Vogt has now thrown out 6 of 16 would-be base-stealers since joining the A's. This one came at an opportune time for Straily. He'd just issued his third walk to Stubbs and had gone to a 3-1 count against Bourn, and pumped his fist emphatically after Vogt's throw. Straily then came back to strike Bourn out looking and pitched better from there.
"You get a play like that behind you and it fires you up for sure," Straily said. "He was perfect on the season coming in and I knew that, so I was just trying to be quick to the plate. And that's one of the times me being up in the zone definitely helped 'cause Vogt was able to get in position and throw him out."
* Coco Crisp pinch-hit with two outs in the eighth inning -- his first at-bat in six days due to his sore left wrist -- and flew out. Melvin said he felt comfortable sending Crisp up to hit left-handed and stay in to play defense, but Crisp still won't be in the lineup Sunday.
* In case you (somehow) missed this earlier -- the A's are planning to place Bartolo Colon on the 15-day DL with a left groin strain and recall Tommy Milone to start in Colon's place in Sunday's series finale.
That link has the details on the Colon decision and how it might affect the A's plans for bringing back Brett Anderson, who allowed two runs on three hits with three walks and two strikeouts in 2 1/3 innings in his first rehab outing for Triple-A Sacramento on Saturday night.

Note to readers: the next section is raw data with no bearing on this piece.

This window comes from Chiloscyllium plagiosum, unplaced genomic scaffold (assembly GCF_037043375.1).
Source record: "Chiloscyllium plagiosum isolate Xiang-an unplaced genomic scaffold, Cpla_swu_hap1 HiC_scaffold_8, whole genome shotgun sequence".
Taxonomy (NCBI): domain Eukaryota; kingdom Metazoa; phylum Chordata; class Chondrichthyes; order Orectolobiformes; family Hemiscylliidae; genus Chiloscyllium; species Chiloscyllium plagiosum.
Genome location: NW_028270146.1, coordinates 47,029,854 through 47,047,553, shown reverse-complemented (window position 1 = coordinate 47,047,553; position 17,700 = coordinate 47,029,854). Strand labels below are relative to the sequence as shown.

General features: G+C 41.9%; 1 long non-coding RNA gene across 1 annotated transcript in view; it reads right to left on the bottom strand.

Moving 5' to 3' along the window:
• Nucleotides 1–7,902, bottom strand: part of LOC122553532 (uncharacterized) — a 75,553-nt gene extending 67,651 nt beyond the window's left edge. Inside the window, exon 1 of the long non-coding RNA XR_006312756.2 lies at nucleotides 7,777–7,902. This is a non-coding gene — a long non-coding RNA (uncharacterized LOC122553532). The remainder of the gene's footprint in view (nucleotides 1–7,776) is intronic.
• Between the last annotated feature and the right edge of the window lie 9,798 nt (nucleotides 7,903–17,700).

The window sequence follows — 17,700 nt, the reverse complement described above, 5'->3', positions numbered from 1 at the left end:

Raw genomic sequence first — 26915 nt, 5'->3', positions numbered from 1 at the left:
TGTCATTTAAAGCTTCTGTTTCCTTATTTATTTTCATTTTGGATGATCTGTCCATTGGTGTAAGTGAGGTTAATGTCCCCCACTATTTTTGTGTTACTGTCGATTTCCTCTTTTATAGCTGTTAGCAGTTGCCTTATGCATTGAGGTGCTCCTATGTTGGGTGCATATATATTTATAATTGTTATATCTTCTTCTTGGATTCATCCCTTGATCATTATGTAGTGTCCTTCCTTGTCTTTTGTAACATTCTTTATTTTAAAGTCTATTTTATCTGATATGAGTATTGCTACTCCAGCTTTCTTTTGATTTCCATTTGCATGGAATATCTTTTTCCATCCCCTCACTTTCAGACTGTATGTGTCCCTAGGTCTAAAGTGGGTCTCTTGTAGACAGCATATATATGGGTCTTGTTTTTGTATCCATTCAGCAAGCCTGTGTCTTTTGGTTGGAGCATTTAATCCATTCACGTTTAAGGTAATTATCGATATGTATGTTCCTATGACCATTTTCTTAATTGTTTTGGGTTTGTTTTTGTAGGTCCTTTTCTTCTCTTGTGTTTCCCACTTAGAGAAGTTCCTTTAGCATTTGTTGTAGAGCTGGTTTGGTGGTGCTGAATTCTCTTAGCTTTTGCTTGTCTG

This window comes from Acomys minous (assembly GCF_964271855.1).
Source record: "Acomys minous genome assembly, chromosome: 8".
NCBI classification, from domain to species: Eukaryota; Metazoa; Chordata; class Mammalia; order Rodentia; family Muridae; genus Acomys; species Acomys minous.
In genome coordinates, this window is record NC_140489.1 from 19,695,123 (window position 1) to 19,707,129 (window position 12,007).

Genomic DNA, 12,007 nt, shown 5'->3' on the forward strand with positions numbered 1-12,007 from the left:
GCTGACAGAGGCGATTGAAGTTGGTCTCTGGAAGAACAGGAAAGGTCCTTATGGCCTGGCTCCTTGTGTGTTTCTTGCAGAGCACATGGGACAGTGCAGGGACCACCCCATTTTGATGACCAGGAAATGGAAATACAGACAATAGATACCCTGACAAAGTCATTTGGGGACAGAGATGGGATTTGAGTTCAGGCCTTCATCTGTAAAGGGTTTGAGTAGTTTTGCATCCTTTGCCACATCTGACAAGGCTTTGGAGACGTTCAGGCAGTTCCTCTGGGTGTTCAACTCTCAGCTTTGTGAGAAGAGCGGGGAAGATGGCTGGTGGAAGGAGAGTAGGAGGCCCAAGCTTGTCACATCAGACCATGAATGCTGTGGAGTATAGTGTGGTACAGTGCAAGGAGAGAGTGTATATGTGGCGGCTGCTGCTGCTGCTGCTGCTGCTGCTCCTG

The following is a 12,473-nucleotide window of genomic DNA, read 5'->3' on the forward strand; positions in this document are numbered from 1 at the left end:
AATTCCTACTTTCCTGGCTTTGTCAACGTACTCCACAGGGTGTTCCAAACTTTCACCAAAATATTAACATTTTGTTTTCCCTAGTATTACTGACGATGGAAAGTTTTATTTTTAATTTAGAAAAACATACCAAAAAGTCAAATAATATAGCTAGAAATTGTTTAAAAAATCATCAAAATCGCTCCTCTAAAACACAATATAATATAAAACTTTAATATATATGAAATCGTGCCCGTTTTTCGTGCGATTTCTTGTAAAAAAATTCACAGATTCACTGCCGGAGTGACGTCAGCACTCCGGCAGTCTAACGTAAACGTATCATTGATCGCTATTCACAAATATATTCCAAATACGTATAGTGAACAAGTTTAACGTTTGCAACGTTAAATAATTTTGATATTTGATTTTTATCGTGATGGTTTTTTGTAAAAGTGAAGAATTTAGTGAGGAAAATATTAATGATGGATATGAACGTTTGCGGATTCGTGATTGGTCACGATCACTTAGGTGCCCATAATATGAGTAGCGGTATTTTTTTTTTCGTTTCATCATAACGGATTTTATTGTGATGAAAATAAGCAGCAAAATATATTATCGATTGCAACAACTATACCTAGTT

Briefly, a little more on Milone, who was optioned down August 3 after allowing six runs in 3 2/3 innings to the Texas Rangers the day before. Milone said that day the issue in his recent bad starts had been with command -- as he put it, throwing "quality strikes" and not just pitches in the strike zone, which due to his lack of overpowering stuff can turn all too hittable. He said he was doing a better job of that in Sacramento, where he allowed eight runs on 16 hits in 10 1/3 innings but also had 15 strikeouts and one walk.
"Felt really good," Milone said. "I was only able to get two starts in, but I felt really comfortable, throwing the ball where I wanted.
"It was a little less stressful environment, a lot more comfortable to work in, so that was a good thing."
Milone really hadn't pitched poorly in three of his five starts beginning in July, but A's seemingly felt he needed work and that they had a potential difference-maker in Sonny Gray, whose home debut on Thursday went about as well as it possibly could have. It'll be interesting to see how the A's handle their rotation in September, with Anderson on his way back and now the question of Colon's health at age 40.
* Rotation implications aside, Colon going to the DL means we won't see what would have been one of the more backstory-heavy pitching matchups of the season. Cleveland today is starting lefty Scott Kazmir, the 29-year-old former Rays phenomenon who made one appearance in the majors from 2011-12 and spent last year pitching for a team called the Sugar Land Skeeters. In 21 starts for Cleveland this year, he's 7-5 with a 4.18 ERA and 103 strikeouts in 114 innings.
* First pitch of Milone v. Kazmir at 1:05 p.m. -- or in a matter of hours.
-- Matt Kawahara